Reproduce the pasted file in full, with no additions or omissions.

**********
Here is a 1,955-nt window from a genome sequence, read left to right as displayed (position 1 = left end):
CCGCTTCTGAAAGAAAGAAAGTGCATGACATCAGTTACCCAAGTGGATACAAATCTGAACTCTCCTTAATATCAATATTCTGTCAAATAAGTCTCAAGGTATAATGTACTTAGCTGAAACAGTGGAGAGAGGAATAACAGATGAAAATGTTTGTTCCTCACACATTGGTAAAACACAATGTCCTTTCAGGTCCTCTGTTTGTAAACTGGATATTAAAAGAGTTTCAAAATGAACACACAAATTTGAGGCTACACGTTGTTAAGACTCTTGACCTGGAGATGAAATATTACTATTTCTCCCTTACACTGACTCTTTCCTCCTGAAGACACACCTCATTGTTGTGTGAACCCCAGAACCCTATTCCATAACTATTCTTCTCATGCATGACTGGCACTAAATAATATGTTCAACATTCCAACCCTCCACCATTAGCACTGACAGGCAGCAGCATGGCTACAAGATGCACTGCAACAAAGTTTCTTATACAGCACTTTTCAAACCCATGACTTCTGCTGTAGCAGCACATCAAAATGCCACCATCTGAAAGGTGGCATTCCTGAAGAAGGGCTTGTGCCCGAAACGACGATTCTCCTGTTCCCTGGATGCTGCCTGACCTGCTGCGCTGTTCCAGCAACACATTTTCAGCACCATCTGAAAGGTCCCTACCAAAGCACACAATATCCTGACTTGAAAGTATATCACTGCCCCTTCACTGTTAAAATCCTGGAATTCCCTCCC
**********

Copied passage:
Here is a 1,955-nt window from a genome sequence, read left to right as displayed (position 1 = left end):
CCGCTTCTGAAAGAAAGAAAGTGCATGACATCAGTTACCCAAGTGGATACAAATCTGAACTCTCCTTAATATCAATATTCTGTCAAATAAGTCTCAAGGTATAATGTACTTAGCTGAAACAGTGGAGAGAGGAATAACAGATGAAAATGTTTGTTCCTCACACATTGGTAAAACACAATGTCCTTTCAGGTCCTCTGTTTGTAAACTGGATATTAAAAGAGTTTCAAAATGAACACACAAATTTGAGGCTACACGTTGTTAAGACTCTTGACCTGGAGATGAAATATTACTATTTCTCCCTTACACTGACTCTTTCCTCCTGAAGACACACCTCATTGTTGTGTGAACCCCAGAACCCTATTCCATAACTATTCTTCTCATGCATGACTGGCACTAAATAATATGTTCAACATTCCAACCCTCCACCATTAGCACTGACAGGCAGCAGCATGGCTACAAGATGCACTGCAACAAAGTTTCTTATACAGCACTTTTCAAACCCATGACTTCTGCTGTAGCAGCACATCAAAATGCCACCATCTGAAAGGTGGCATTCCTGAAGAAGGGCTTGTGCCCGAAACGACGATTCTCCTGTTCCCTGGATGCTGCCTGACCTGCTGCGCTGTTCCAGCAACACATTTTCAGCACCATCTGAAAGGTCCCTACCAAAGCACACAATATCCTGACTTGAAAGTATATCACTGCCCCTTCACTGTTAAAATCCTGGAATTCCCTCCC